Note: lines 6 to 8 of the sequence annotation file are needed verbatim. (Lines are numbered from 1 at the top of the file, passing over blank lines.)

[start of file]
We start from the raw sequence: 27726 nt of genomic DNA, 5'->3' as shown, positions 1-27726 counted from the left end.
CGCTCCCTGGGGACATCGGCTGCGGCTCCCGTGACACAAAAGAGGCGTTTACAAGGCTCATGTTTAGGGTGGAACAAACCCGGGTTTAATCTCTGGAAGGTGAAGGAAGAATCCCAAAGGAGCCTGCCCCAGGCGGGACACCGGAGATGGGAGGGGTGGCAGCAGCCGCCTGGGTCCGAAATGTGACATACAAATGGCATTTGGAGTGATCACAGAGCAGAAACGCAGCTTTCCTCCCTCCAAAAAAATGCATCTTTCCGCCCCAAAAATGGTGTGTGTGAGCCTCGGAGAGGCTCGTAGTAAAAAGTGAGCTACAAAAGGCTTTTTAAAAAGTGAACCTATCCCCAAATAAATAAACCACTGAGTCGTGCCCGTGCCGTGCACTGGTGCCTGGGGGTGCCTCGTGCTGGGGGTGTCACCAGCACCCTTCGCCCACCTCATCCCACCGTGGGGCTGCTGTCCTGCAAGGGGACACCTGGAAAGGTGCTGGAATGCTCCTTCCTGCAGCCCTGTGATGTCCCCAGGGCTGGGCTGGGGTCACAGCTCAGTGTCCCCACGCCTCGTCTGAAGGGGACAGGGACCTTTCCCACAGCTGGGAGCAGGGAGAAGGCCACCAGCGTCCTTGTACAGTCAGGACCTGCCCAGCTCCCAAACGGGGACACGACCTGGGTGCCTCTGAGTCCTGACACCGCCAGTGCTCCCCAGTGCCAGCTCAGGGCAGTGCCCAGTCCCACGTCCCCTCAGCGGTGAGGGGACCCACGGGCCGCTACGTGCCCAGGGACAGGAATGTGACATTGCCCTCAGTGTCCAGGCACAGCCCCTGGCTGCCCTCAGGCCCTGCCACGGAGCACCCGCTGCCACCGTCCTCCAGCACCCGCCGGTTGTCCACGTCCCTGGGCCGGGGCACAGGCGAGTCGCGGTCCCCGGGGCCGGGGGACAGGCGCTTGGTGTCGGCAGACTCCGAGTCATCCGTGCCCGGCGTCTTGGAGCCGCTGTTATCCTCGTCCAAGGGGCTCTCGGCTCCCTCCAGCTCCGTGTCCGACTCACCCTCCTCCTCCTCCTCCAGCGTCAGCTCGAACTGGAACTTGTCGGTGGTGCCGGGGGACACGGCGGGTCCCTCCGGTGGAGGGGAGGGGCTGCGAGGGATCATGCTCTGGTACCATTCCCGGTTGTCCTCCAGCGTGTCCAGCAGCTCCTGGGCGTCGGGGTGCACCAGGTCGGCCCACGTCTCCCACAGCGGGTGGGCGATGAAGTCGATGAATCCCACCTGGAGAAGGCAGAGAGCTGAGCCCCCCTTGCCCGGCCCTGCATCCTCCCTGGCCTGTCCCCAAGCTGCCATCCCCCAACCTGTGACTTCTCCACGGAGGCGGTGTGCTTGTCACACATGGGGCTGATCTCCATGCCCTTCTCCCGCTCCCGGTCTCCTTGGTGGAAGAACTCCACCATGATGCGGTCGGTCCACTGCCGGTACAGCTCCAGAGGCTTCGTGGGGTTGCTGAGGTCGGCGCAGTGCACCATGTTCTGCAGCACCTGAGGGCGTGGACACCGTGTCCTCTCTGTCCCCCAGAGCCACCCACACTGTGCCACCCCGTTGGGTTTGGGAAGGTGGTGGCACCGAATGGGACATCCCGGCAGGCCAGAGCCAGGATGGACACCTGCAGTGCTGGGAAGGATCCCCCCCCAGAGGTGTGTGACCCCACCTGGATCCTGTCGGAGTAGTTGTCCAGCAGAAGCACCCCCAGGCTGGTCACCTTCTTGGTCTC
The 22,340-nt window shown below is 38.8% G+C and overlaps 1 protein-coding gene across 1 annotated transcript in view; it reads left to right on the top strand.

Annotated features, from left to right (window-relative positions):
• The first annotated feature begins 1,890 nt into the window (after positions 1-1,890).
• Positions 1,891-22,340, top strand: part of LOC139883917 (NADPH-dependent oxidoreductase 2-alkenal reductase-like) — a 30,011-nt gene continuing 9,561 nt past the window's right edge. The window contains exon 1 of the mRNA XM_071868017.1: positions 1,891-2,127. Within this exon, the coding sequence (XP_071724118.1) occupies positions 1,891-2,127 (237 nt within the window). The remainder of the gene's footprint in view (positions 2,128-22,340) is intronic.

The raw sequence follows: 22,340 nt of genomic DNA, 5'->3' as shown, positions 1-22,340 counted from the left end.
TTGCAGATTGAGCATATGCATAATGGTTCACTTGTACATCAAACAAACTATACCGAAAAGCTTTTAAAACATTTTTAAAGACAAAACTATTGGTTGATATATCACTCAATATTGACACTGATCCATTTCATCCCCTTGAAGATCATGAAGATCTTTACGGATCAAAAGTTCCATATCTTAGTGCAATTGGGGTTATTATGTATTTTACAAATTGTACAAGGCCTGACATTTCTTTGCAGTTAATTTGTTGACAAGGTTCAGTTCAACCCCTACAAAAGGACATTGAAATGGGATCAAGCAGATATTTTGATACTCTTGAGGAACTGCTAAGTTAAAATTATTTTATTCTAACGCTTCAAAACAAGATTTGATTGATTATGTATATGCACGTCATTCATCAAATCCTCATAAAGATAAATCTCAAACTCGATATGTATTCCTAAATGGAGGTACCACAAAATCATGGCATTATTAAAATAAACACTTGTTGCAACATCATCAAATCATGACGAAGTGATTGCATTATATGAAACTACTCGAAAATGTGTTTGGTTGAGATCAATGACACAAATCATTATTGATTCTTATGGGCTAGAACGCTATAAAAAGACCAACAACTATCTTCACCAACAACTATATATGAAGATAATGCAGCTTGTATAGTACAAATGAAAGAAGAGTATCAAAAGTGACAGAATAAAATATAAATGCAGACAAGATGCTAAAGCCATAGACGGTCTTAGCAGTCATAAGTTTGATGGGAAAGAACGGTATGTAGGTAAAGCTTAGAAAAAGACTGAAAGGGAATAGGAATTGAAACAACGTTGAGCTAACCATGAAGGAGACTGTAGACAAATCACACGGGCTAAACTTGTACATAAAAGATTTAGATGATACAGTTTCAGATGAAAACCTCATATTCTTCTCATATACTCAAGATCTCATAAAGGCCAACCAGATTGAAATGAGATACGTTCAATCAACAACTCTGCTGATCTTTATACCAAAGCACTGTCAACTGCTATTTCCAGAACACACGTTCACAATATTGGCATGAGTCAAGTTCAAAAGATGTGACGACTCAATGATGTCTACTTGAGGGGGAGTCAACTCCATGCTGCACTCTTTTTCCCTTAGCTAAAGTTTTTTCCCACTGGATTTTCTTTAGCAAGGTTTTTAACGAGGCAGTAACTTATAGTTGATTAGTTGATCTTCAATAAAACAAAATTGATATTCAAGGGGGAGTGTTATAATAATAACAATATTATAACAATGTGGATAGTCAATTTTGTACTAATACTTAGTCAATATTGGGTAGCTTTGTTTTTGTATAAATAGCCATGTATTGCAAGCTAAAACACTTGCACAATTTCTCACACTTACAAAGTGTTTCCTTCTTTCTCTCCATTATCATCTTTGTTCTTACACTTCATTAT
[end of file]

• Positions 1,891-22,340, top strand: part of LOC139883917 (NADPH-dependent oxidoreductase 2-alkenal reductase-like) — a 30,011-nt gene continuing 9,561 nt past the window's right edge. The window contains exon 1 of the mRNA XM_071868017.1: positions 1,891-2,127. Within this exon, the coding sequence (XP_071724118.1) occupies positions 1,891-2,127 (237 nt within the window). The remainder of the gene's footprint in view (positions 2,128-22,340) is intronic.

The raw sequence follows: 22,340 nt of genomic DNA, 5'->3' as shown, positions 1-22,340 counted from the left end.
TTGCAGATTGAGCATATGCATAATGGTTCACTTGTACATCAAACAAACTATACCGAAAAGCTTTTAAAACATTTTTAAAGACAAAACTATTGGTTGATATATCACTCAATATTGACACTGATCCATTTCATCCCCTTGAAGATCATGAAGATCTTTACGGATCAAAAGTTCCATATCTTAGTGCAATTGGGGTTATTATGTATTTTACAAATTGTACAAGGCCTGACATTTCTTTGCAGTTAATTTGTTGACAAGGTTCAGTTCAACCCCTACAAAAGGACATTGAAATGGGATCAAGCAGATATTTTGATACTCTTGAGGAACTGCTAAGTTAAAATTATTTTATTCTAACGCTTCAAAACAAGATTTGATTGATTATGTATATGCACGTCATTCATCAAATCCTCATAAAGATAAATCTCAAACTCGATATGTATTCCTAAATGGAGGTACCACAAAATCATGGCATTATTAAAATAAACACTTGTTGCAACATCATCAAATCATGACGAAGTGATTGCATTATATGAAACTACTCGAAAATGTGTTTGGTTGAGATCAATGACACAAATCATTATTGATTCTTATGGGCTAGAACGCTATAAAAAGACCAACAACTATCTTCACCAACAACTATATATGAAGATAATGCAGCTTGTATAGTACAAATGAAAGAAGAGTATCAAAAGTGACAGAATAAAATATAAATGCAGACAAGATGCTAAAGCCATAGACGGTCTTAGCAGTCATAAGTTTGATGGGAAAGAACGGTATGTAGGTAAAGCTTAGAAAAAGACTGAAAGGGAATAGGAATTGAAACAACGTTGAGCTAACCATGAAGGAGACTGTAGACAAATCACACGGGCTAAACTTGTACATAAAAGATTTAGATGATACAGTTTCAGATGAAAACCTCATATTCTTCTCATATACTCAAGATCTCATAAAGGCCAACCAGATTGAAATGAGATACGTTCAATCAACAACTCTGCTGATCTTTATACCAAAGCACTGTCAACTGCTATTTCCAGAACACACGTTCACAATATTGGCATGAGTCAAGTTCAAAAGATGTGACGACTCAATGATGTCTACTTGAGGGGGAGTCAACTCCATGCTGCACTCTTTTTCCCTTAGCTAAAGTTTTTTCCCACTGGATTTTCTTTAGCAAGGTTTTTAACGAGGCAGTAACTTATAGTTGATTAGTTGATCTTCAATAAAACAAAATTGATATTCAAGGGGGAGTGTTATAATAATAACAATATTATAACAATGTGGATAGTCAATTTTGTACTAATACTTAGTCAATATTGGGTAGCTTTGTTTTTGTATAAATAGCCATGTATTGCAAGCTAAAACACTTGCACAATTTCTCACACTTACAAAGTGTTTCCTTCTTTCTCTCCATTATCATCTTTGTTCTTACACTTCATTAT